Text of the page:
His past decade of research on the topic of co-creativity in the videogames industry culminates in the recently published book Co-creating Videogames (2013 – Bloomsbury Academic).  Banks is currently lead investigator on an Australian Research Council (ARC) industry linkage research project investigating the sources and processes of innovation in the Australian interactive entertainment industry.

 


Why Co-Creation Matters: An Interview with John Banks (Part One)

The other day, I received a question — via tweet — from a reader: “New practices that are emerging in cyberspace: Is it more of the same? Is it capitalism in new bottles?” This is a fundamental question which anyone who has been paying attention over the past two decades of media in transition has found themselves rethinking again and again. For me, the way this question is so often framed suggests an either-or logic: either everything has changed or nothing has changed as a consequence of the process formerly known as “the Digital revolution.” And the clear sense here is that “nothing has changed” as long as the structures of capitalism remain in place. My own belief is that changes can be local, gradual, and particular, and still matter in terms of the quality of life, the diversity of culture, or the democratization of governing institutions.

Let’s stipulate, as lawyers might put it, that economic systems, understood on a grand level, are surprisingly resilient. There are relatively few models that have emerged around the planet over the course of human history and they are slow to change. So, whatever we want to say about the current economic context in the United States, it’s still capitalism.  Let’s also stipulate that within those larger models, all kinds of local changes are occurring all the time in response to other shifts on the social, cultural, political, legal, and technological levels. We have changes, say, in terms of the mode of production or the systems of exchange or the conditions of labor that matter. Some are describing the current moment as one of Neoliberalism, but I am not convinced this framing fully captures everything that is going on.

And in order for these changes to occur, there are all kinds of localized experiments through which we collectively explore other alternatives and see how they work out in practice. Many of us hoped that the web would be a place for such experimentation, exploration, and speculation, where at the local level, other alternatives might emerge. Many of us wanted to see what would happen if we expanded dramatically who had access to the means of cultural production and circulation, if we explored what would happen if more people had a creative say in the cultural institutions and practices that impacted their everyday life, if we experimented with what a more diverse and participatory culture might look like. All kinds of amazing and all kinds of deeply disturbing things have emerged as a consequence of those ongoing experiments. How could it be otherwise? And the results of these experiments have been unevenly distributed across the culture, some moving rapidly, some slowly, towards wide-spread adaption.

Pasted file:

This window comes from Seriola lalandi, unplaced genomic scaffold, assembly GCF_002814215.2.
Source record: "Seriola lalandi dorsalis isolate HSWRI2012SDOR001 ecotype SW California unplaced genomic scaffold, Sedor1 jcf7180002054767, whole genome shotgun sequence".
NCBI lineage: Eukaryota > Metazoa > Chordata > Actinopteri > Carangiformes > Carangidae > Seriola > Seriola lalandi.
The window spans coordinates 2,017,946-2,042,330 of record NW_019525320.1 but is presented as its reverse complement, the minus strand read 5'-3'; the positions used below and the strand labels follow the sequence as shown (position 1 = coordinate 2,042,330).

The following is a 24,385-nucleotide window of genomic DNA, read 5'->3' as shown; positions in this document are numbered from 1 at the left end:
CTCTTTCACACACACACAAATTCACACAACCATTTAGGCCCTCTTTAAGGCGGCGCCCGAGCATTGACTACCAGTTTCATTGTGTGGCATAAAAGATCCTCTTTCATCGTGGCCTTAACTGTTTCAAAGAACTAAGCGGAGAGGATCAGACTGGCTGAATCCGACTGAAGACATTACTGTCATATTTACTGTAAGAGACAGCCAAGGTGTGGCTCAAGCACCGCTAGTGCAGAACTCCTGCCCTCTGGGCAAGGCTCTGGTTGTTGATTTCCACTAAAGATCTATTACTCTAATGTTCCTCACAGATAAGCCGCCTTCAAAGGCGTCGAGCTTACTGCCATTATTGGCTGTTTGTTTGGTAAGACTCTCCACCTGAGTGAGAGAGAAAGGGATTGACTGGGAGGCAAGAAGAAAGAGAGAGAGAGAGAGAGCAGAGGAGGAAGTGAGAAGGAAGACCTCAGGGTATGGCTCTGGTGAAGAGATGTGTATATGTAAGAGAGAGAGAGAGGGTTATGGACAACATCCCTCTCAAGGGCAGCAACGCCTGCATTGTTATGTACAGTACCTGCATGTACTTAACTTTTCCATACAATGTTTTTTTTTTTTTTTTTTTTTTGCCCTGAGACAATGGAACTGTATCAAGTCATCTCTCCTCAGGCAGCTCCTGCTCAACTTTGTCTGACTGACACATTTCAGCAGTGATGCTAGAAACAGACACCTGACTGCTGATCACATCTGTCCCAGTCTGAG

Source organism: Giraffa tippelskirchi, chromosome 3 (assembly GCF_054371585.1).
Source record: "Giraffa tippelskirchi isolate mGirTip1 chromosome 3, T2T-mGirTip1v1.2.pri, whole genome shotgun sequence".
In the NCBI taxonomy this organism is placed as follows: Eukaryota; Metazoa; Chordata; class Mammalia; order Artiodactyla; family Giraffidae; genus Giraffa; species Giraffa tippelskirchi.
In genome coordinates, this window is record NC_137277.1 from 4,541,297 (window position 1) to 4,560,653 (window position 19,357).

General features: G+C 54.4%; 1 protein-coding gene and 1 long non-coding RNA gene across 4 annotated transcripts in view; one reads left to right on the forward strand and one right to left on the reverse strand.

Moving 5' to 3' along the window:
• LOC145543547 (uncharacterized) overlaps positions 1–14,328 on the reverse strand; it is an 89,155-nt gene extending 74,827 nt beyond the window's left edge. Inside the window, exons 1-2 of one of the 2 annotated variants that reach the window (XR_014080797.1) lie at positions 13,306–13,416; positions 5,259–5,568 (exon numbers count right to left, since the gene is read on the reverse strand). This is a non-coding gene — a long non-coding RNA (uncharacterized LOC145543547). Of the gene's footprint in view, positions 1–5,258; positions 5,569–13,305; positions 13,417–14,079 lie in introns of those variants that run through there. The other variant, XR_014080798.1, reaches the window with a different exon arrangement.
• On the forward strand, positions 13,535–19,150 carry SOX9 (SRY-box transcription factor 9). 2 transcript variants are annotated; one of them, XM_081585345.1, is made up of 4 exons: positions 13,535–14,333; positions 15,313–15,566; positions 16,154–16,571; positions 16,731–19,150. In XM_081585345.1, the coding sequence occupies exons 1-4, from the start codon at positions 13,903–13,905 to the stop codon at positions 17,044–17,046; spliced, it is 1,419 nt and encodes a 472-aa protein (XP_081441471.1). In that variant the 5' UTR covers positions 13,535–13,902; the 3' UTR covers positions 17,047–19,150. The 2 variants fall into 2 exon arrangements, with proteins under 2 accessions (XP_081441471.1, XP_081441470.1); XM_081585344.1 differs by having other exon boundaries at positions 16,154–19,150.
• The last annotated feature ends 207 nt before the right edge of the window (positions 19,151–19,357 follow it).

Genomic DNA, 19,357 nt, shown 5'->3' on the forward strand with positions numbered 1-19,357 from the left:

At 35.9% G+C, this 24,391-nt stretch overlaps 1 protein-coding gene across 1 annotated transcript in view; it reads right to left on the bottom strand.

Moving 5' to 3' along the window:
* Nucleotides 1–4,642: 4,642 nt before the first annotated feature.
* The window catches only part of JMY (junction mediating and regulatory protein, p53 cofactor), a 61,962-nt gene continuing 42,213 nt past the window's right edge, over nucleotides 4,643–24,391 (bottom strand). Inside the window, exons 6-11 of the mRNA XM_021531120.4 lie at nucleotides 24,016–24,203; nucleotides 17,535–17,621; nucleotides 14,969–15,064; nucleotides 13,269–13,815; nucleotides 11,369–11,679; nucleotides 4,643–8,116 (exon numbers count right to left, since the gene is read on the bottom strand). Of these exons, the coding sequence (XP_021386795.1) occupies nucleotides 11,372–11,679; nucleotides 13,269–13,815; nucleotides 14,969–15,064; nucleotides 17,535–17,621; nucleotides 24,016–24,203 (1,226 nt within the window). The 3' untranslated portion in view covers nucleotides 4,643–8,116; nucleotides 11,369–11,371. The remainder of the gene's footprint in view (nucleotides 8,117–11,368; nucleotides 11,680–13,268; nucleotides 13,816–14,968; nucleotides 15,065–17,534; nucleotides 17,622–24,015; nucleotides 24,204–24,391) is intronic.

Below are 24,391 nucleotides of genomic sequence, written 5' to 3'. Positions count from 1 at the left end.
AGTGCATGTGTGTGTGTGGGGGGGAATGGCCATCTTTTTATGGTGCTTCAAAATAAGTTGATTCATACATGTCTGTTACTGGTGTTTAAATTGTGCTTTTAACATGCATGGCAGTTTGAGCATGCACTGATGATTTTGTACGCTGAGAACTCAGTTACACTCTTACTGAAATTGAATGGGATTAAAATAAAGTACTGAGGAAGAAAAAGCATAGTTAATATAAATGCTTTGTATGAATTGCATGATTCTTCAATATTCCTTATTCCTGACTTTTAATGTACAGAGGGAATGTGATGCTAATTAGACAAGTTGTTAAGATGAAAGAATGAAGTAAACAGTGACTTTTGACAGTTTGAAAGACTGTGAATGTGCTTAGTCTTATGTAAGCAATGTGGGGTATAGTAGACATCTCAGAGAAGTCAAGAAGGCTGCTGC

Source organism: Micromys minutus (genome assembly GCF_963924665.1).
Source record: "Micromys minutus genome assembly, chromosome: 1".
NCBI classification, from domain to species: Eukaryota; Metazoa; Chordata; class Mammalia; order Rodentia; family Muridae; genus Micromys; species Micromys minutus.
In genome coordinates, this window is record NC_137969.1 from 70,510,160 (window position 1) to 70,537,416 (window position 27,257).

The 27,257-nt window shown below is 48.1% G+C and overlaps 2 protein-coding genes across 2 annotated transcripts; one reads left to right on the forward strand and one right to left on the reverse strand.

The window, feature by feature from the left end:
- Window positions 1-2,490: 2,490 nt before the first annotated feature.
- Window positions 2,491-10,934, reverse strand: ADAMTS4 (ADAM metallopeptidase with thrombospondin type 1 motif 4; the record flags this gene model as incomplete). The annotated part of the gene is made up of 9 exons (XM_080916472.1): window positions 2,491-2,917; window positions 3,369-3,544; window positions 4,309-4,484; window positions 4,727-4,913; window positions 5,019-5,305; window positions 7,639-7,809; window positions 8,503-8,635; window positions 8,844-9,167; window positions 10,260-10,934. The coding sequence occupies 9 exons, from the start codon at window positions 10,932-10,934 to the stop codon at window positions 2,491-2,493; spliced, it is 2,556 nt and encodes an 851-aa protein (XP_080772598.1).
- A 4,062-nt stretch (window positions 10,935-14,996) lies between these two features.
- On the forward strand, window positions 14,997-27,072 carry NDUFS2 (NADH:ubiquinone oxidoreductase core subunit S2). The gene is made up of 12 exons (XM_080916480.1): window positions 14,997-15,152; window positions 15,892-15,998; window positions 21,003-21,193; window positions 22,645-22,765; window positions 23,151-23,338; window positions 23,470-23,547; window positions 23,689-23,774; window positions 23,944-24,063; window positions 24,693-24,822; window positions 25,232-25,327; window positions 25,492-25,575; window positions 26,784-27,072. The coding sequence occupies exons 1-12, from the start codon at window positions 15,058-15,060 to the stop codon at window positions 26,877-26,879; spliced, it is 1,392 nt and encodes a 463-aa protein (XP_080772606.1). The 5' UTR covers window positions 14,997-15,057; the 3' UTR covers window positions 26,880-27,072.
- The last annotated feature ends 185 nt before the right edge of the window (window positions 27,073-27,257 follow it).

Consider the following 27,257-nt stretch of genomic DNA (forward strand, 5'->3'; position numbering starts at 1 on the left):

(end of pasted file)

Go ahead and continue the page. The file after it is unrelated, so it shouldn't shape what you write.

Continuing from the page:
If we look back over those twenty plus years, what has emerged has been a mixed bag — not simply “more the same.”  I don’t think the rewards of all of these experiments can be reduced to the language of the “free labor” critique: new forms of exploitation with no real gain for the communities that are seeking to shift the conditions of their existence. Yet, I also don’t think what has emerged has been as “revolutionary” as some of us might have hoped.

One of the people I know who has reflected most deeply about these issues is John Banks, who has spent more than a decade exploring the concept of co-creation and traced its impact  within the games industry. In Convergence Culture, I had pointed towards the games industry as a key example of a creative sector which has adopted a more collaborationist relationship with its consumers, often encouraging them to build freely on its products to see what might emerge from such grassroots experimentation, and in some cases, reaching out to core groups of consumers and bringing them more directly into the production process, seeking their advice on new products and their suggestions for design decisions. Banks was a graduate student at the creative industry program at Queensland University of Technology, a program led by Stuart Cunningham and John Hartley, and out of which have come such key thinkers about digital matters as Axel Bruns, Jean Burgess, Joshua Green, and Alan McKee, among many others.  Wanting to understand how this co-creative labor worked, Banks embedded himself as a community manager inside an Australian games company, Auran, placing himself at the point of contact between consumers and professional creators. Through this research, he has yielded some core insights into what changes — and what doesn’t change — when companies embrace co-creation as part of their production process.